31.  Stresses that, notwithstanding a harsh policy of repression, a religious revival is taking place in China which is demonstrated by the reopening or reconstruction of countless places of worship; urges the Chinese authorities to pull back on policies and practices that curtail any citizen's fundamental right to freedom of religion and belief;
32.  Calls on the Chinese authorities to grant Protestant house churches and underground Catholic churches, as well as those of other religions, official recognition; recalls, in this connection, that international human rights law recognises freedom of religion or belief regardless of registration status, meaning that registration should not be a mandatory precondition for practising one's religion; strongly condemns all attempts by the authorities to deprive these non-registered churches of their fundamental right to freedom of religion by imposing the requirement to operate under government-controlled management boards, confiscating their property and even using detention and imprisonment in an effort to silence them, thereby interfering with their religious autonomy and seriously restricting their activity;
33.  Shares the criticism of Chinese jurists that the fundamental shortcomings of China's legal code on religion reside in the constitution, since the principle of ‘religious freedom’ provided for in clauses 1 and 2 of Article 36 conflicts with the principle of ‘restrictions on religion’ provided for in clauses 3 and 4, with no clarification as to which takes precedence; joins the call by Chinese jurists religious freedom to be established as the principle of precedence in the constitution;
34.  Acknowledges efforts made in the area of controlling and carefully applying the death penalty in China, but remains concerned at the fact that the Chinese Government is still maintaining its policy of not releasing details of the number of prisoners executed annually, keeping information on the death penalty a state secret; further urges the Chinese authorities to stop the politicised use of the death penalty and to ensure that there are procedural safeguards in the country's legal system which guarantee the protection of people sentenced to death, including the right to a fair trial in accordance with international standards;
35.  Considers regrettable, as regards the EU-China Human Rights Dialogue, the continuing lack of any substantial progress and the failure to produce concrete and visible results; recalls that, on the adoption of a new EU human rights strategy, EU foreign ministers pledged in June 2012 that the EU would now ‘raise human rights issues vigorously in all appropriate forms of bilateral dialogue, including at the highest level’; calls on the newly appointed EU Special Representative for Human Rights, the EEAS, the Council and the Commission to step up their efforts in order to give this process new impetus and make this dialogue more effective and result-oriented, including through preparatory meetings with both international and local civil society organisations and NGOs in the presence of the authorities of both sides; takes the view that such dialogue should be included in all contacts with officials from strategic partners such as China; stresses the importance of addressing thoroughly all the problems relating to human rights and the rule of law in China and in the EU; takes the view that EU-China summits and human rights talks should include a set of transparent issues to be discussed and concrete benchmarks; urges the EU's High Representative for Foreign Affairs and Security Policy, Catherine Ashton, to voice her concerns regarding human rights abuses in China and to refer publicly to the concrete cases and issues discussed with Chinese officials in all encounters; encourages Member States' officials to follow the same lines in a coherent and coordinated manner; calls on EU companies with activities in China to comply with the UN Guiding Principles on Business and Human Rights and urges the EU and its Member States to monitor such compliance closely;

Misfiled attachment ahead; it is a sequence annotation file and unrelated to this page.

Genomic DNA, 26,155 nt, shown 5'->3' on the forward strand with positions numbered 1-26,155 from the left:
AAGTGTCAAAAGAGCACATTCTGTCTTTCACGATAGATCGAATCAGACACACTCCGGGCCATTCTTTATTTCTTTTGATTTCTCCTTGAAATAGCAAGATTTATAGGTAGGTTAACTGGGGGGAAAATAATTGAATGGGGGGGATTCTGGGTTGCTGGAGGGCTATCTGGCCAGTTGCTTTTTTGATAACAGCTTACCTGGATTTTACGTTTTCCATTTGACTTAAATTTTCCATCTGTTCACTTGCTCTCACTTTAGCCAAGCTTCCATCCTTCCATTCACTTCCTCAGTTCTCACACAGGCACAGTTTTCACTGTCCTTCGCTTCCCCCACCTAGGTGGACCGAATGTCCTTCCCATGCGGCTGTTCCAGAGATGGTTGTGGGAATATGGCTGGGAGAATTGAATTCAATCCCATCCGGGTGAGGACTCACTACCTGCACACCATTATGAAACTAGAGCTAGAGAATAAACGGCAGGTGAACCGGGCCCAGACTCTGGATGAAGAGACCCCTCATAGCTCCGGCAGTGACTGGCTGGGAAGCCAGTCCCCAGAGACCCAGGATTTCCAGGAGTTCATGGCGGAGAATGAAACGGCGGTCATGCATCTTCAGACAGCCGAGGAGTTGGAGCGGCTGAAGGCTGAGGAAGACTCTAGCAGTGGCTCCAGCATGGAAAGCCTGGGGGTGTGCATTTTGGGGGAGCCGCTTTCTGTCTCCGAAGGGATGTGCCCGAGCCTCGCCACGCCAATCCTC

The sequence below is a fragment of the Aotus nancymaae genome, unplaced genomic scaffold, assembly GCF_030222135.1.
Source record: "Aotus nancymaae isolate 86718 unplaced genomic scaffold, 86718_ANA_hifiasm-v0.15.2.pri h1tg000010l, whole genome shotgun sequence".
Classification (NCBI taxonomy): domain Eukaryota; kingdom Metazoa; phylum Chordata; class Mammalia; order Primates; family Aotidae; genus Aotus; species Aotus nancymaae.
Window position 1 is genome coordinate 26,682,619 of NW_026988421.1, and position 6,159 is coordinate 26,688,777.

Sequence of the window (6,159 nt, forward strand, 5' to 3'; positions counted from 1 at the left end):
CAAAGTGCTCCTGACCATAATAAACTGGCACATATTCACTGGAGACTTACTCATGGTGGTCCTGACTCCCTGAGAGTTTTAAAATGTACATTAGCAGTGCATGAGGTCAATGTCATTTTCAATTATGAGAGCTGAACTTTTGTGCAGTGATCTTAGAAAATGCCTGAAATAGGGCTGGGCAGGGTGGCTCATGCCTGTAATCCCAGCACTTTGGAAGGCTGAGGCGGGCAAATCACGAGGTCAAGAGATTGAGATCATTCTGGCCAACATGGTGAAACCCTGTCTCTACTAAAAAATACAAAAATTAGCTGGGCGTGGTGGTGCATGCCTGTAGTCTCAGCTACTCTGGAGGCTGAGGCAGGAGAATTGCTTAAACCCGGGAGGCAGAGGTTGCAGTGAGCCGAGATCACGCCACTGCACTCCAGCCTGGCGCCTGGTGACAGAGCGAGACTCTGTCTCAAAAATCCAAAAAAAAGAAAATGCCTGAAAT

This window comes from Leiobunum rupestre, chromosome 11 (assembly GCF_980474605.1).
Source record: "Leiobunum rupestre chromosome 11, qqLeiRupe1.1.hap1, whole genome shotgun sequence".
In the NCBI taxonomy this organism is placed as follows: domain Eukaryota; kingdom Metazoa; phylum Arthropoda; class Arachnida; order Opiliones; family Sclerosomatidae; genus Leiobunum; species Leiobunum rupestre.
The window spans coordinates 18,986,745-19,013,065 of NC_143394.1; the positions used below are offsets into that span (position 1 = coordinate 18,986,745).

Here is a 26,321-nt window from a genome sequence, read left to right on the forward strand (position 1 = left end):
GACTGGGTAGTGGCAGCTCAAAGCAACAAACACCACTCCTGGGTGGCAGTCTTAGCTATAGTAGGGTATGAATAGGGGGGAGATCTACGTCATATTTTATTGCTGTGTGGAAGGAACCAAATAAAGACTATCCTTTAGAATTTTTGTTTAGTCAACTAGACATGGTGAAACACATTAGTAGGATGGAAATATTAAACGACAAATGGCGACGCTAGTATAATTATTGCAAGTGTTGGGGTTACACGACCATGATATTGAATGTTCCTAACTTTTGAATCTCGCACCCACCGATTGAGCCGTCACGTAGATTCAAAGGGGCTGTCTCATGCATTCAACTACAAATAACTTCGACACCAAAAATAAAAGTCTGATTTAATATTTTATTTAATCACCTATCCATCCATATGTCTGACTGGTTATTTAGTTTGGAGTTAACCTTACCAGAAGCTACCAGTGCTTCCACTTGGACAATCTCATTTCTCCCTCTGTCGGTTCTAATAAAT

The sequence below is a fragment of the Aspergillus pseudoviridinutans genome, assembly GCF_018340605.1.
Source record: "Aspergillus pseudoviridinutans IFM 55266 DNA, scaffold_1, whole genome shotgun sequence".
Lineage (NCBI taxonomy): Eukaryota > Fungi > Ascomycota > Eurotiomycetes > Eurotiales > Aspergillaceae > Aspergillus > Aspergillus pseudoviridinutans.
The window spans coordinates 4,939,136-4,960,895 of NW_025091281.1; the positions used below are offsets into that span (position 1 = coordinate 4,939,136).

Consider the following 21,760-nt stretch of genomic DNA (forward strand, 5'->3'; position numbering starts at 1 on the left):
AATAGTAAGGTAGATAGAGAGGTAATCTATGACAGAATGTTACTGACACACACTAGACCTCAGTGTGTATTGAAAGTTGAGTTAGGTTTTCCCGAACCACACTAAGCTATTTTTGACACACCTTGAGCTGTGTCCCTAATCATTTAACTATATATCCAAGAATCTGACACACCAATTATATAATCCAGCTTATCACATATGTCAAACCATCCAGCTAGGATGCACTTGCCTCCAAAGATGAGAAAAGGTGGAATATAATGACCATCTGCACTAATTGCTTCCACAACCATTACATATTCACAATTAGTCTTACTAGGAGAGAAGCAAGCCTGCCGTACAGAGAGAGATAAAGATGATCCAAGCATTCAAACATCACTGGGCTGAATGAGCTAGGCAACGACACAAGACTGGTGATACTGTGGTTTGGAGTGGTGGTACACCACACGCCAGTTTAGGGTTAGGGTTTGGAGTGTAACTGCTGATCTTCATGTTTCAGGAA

Cross-Strait relations
36.  Reiterates the EU´s one-China policy; welcomes the increasing contacts between the PRC and Taiwan; stresses the improvement in cross-Strait relations, although they are still being seriously undermined by Chinese missiles aimed at Taiwan and by China's international isolation of Taiwan; supports Taiwan's meaningful participation in international organisations, as endorsed by Council Declaration 9486/2009 of 8 May 2009;
37.  Is pleased at the great interest taken by millions of Chinese citizens in the presidential and parliamentary elections in Taiwan on 14 January 2012, which could be followed instantly on the internet for the first time;
38.  Salutes the strong and flourishing cross-Strait economic ties, as well as the new opening-up of Taiwan to Chinese tourists and cultural cooperation; considers the internationalisation of trade and investment to be the best guarantor of Taiwan's stability; urges Taiwan's government, therefore, to accompany its investment in the PRC with investments elsewhere;